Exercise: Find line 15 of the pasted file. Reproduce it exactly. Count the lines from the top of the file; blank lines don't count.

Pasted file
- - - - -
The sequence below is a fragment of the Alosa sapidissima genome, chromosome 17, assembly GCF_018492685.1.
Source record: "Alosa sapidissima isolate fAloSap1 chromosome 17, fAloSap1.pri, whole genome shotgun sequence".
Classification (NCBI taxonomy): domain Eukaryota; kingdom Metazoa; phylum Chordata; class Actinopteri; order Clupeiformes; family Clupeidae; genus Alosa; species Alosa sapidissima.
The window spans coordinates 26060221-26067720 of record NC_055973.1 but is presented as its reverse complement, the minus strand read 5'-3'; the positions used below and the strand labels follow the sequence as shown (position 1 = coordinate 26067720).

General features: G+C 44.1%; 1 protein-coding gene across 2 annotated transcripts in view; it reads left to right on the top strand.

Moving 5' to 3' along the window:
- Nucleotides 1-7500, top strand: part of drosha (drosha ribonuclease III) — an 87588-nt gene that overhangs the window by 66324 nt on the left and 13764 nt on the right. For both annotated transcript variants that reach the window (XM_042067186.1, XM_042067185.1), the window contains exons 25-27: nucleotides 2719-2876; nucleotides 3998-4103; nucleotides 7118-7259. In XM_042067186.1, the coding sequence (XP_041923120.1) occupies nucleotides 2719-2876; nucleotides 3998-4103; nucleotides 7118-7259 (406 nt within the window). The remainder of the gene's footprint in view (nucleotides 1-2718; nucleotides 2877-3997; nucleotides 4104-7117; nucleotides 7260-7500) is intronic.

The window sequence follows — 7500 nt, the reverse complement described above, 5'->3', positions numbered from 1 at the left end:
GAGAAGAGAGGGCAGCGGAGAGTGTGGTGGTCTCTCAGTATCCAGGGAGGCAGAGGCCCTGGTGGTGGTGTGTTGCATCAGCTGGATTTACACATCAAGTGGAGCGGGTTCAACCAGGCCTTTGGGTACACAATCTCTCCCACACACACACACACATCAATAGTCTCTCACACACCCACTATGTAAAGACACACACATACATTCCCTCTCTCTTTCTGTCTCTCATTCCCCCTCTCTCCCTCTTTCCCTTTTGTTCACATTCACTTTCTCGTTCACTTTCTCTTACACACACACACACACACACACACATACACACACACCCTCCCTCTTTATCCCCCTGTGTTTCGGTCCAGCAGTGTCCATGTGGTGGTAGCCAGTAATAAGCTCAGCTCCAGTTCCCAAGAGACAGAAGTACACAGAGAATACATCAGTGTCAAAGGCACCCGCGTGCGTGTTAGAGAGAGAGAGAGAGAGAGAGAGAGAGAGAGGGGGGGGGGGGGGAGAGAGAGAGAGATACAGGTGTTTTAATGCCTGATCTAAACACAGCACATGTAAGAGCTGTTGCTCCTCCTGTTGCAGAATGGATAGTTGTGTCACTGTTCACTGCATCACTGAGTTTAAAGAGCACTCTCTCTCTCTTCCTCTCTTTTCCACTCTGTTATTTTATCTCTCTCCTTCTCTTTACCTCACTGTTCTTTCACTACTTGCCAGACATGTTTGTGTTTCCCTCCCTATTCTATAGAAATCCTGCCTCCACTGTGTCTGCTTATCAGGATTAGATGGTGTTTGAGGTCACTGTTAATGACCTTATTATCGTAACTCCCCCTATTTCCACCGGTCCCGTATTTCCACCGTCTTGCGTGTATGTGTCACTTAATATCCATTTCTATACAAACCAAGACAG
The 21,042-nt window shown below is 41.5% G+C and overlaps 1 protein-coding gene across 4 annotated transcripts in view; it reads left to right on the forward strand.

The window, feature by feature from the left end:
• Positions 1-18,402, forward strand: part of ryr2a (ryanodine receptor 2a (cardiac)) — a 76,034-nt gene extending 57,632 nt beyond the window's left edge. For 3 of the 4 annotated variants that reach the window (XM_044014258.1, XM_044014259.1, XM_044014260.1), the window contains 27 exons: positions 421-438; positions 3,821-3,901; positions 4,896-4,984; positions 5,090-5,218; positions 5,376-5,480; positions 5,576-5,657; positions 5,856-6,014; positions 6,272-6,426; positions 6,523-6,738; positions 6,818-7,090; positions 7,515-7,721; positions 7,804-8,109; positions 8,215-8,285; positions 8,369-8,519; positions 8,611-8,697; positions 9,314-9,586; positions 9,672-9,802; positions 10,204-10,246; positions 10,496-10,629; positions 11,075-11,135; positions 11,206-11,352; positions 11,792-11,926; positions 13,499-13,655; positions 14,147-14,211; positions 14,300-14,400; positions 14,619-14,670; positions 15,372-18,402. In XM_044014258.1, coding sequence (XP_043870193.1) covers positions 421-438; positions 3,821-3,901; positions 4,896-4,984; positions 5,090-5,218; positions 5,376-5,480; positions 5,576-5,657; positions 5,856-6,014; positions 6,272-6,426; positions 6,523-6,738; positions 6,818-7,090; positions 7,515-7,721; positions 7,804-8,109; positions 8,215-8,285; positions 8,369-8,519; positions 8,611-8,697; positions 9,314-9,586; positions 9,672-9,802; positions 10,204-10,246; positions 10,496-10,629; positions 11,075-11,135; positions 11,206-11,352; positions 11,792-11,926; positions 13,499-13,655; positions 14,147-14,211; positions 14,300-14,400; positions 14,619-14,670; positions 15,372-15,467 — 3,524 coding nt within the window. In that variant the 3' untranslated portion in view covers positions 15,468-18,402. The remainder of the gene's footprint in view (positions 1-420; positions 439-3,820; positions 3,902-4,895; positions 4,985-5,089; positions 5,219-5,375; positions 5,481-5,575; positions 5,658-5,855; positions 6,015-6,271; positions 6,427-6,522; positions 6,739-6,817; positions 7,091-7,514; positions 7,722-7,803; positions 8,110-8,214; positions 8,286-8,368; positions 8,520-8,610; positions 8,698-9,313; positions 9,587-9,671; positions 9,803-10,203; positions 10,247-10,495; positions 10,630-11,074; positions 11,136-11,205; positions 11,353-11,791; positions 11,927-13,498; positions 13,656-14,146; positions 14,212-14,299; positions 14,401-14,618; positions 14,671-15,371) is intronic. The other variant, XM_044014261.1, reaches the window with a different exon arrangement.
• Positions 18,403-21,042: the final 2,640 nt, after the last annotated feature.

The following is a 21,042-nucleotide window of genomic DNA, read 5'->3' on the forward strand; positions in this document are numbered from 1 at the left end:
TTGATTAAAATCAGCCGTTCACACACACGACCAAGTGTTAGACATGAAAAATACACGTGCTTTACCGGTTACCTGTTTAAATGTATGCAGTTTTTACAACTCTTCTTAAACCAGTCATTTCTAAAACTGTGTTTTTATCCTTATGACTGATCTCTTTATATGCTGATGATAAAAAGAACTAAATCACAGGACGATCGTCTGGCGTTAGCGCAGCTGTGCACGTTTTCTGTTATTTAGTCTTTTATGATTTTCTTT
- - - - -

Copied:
TTGATTAAAATCAGCCGTTCACACACACGACCAAGTGTTAGACATGAAAAATACACGTGCTTTACCGGTTACCTGTTTAAATGTATGCAGTTTTTACAACTCTTCTTAAACCAGTCATTTCTAAAACTGTGTTTTTATCCTTATGACTGATCTCTTTATATGCTGATGATAAAAAGAACTAAATCACAGGACGATCGTCTGGCGTTAGCGCAGCTGTGCACGTTTTCTGTTATTTAGTCTTTTATGATTTTCTTT